Devotion – Part 3: Cambodia
Chapter 3: Angkor Wat and Banteay Srei
Angkor Wat was built in the 12th century by the Khmer King Suravarman II to be a Hindu temple. It is the largest monument in the archeological park, covering more than 400 square acres. It is said to be the largest religious monument in the world. Originally dedicated to the Hindu god Vishnu, Angkor Wat became a Buddhist temple by the end of the 12th century. The temple is well preserved and the only remaining significant religious foundation at the site. An image of Angkor Wat is on Cambodia’s national flag.
“Angkor eventually met its downfall. Scientists have different theories about the cause, one being the continuous plundering by the kingdom of Ayutthaya, which is now known as [part of] Thailand. Halfway through the 15th century, the situation had become too dangerous and the population moved to the area around the current Phnom-Penh. Angkor fell into oblivion, just a few monks remained and gradually nature conquered the area again; the temples slowly became overgrown by the jungle.
Another theory is that the city fell victim to overcrowding, which caused the food supply to run out. Agriculture could not keep up with the rapid increase of mouths to feed, so many people moved away and the city eventually lost its status.
Despite the many stories about Angkor that reached the West, it wasn’t until 1900 that an expedition led by French naturalist Henri Mouhot stumbled onto the complex, while he was searching for unknown animals. Subsequently, archeologists worked for decades to research its significance.” – AmazingPlaces.com
Angkor Wat has a giant footprint with a moat surrounding it. The first photo, taken from an airplane by Charles J. Sharp, shows you what I mean. In the third photo you can make out people walking under cover along a wall. Starting with the fourth photo you are at that wall.
The following photos are along an outside wall of the temple building, that is still inside the compound, with views of stairways to the upper levels.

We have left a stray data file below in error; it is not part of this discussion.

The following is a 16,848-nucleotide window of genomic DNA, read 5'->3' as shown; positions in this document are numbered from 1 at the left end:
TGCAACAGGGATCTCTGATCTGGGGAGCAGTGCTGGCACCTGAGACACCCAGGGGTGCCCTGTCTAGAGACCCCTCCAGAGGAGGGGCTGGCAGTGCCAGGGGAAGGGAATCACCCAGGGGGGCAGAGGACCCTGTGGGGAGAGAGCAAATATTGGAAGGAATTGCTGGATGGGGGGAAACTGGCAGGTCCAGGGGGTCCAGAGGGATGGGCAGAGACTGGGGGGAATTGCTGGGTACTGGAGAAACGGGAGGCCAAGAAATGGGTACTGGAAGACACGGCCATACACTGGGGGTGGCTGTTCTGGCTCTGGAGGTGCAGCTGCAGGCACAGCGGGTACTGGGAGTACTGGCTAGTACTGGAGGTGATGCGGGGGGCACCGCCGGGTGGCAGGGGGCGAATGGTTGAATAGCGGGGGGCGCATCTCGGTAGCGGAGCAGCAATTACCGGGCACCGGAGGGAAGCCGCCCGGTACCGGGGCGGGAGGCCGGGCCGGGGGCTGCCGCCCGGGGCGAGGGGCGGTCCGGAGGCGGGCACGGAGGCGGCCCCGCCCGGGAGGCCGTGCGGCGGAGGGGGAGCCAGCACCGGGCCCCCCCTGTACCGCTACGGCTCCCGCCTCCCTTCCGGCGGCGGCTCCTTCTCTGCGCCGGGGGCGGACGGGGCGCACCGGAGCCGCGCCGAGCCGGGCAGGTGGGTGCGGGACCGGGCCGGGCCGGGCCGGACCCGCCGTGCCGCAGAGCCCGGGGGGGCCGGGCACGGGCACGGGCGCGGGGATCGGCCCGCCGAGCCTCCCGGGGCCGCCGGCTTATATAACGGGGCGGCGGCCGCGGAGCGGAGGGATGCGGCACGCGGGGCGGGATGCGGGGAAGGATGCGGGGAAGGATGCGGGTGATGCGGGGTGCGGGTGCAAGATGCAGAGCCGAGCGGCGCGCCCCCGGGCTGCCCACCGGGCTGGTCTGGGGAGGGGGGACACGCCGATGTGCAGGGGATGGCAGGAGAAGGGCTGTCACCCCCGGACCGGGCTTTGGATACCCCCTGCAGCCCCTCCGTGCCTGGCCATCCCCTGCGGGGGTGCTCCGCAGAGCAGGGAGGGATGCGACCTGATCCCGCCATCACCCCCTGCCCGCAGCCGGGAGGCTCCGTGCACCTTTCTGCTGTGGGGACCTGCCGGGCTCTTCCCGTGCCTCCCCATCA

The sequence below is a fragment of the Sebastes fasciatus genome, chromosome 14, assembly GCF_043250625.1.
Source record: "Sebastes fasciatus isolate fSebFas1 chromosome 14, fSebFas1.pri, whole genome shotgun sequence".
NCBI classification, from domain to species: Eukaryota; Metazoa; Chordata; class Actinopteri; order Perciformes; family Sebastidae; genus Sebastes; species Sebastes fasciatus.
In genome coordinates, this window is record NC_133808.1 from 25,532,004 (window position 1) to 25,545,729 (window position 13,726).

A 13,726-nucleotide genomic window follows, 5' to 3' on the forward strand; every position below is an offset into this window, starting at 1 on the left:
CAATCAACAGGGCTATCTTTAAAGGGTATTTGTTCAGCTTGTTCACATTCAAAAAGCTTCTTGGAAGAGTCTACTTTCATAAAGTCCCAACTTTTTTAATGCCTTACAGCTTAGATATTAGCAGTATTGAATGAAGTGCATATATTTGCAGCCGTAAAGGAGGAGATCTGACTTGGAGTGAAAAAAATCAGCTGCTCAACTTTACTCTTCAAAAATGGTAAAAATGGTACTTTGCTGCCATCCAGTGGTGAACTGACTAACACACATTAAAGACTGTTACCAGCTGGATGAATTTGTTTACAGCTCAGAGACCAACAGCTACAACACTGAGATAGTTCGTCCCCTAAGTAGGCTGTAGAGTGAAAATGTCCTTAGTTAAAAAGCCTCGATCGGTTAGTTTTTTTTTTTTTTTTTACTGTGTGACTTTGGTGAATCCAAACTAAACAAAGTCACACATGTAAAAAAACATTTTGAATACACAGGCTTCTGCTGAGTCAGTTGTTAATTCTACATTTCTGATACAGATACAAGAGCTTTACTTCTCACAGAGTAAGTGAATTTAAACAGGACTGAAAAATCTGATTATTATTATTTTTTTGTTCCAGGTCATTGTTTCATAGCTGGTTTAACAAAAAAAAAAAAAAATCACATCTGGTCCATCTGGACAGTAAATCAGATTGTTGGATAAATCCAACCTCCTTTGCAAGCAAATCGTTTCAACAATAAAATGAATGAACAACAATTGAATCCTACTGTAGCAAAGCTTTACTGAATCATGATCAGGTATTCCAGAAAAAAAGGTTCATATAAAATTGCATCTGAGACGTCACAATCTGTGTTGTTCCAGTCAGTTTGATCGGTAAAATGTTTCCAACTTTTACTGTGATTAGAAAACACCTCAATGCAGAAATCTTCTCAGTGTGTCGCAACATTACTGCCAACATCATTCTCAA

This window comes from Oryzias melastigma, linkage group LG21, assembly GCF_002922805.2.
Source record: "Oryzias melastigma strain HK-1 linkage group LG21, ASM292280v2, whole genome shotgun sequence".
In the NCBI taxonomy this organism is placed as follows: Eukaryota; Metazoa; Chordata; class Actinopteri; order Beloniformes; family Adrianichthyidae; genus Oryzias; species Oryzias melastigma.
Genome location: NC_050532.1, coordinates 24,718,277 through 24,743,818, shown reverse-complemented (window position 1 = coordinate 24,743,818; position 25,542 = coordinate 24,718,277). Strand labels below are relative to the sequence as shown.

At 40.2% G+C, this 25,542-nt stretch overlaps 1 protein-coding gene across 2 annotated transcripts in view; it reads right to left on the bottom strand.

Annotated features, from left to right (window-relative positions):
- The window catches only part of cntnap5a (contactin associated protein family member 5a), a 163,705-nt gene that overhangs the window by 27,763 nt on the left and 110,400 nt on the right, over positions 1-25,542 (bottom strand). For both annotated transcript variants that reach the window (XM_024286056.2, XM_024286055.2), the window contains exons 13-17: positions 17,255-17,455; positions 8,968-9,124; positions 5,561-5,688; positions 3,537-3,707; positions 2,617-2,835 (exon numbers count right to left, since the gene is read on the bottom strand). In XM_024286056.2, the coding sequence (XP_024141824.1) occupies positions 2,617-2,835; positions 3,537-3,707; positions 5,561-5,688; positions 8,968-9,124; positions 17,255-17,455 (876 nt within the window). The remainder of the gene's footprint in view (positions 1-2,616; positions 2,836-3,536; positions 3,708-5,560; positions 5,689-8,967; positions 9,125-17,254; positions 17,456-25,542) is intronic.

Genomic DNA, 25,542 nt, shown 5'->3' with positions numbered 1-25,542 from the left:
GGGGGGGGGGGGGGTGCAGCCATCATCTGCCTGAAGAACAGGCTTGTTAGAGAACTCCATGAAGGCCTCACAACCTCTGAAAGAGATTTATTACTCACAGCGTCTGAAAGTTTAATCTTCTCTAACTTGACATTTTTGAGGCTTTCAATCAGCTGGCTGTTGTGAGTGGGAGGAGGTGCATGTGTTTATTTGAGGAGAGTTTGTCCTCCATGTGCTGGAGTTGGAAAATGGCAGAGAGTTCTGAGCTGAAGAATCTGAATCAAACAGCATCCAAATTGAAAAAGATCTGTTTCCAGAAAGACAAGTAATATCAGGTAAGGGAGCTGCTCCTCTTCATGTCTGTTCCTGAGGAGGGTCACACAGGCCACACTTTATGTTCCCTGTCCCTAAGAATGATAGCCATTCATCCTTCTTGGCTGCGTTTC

To get to the upper levels officials handed out numbered cards at the bottom of the up stairway and collected them at the base of the down stairway. Only as many people as there are cards could be on the upper levels. It was a simple yet effective way to keep the number of people inside the upper levels to a reasonable number. Angkor Wat was a spectacular place to be … and a great place for a wedding photo.
A 21 kilometer ride on a tuk tuk from Bayon Temple brought me to Banteay Srei, a Hindu temple built to honor the god Shiva. Banteay Srei is older than Angkor Wat, commissioned by a brahman, not a king, in 967 CE. Banteay Srei means “Citadel of the Woman.” It is believed women constructed the temple, bolstered by the suggestion that the intricate carvings could not have been done by a man’s larger hands. This small temple made of pink-colored stone completely captivated me (and my camera) for hours. What do you think?
Cambodia's Motorcycle Culture
I close out Part 3: Cambodia, with some shots of the Cambodian motorcycle culture. The first photo is of a gas station.
As always, a higher resolution slide show of these images is available in Galleries. You can access the gallery for this chapter directly by clicking HERE.
Next Monday we start Devotion – Part 4. We are traveling to Italy.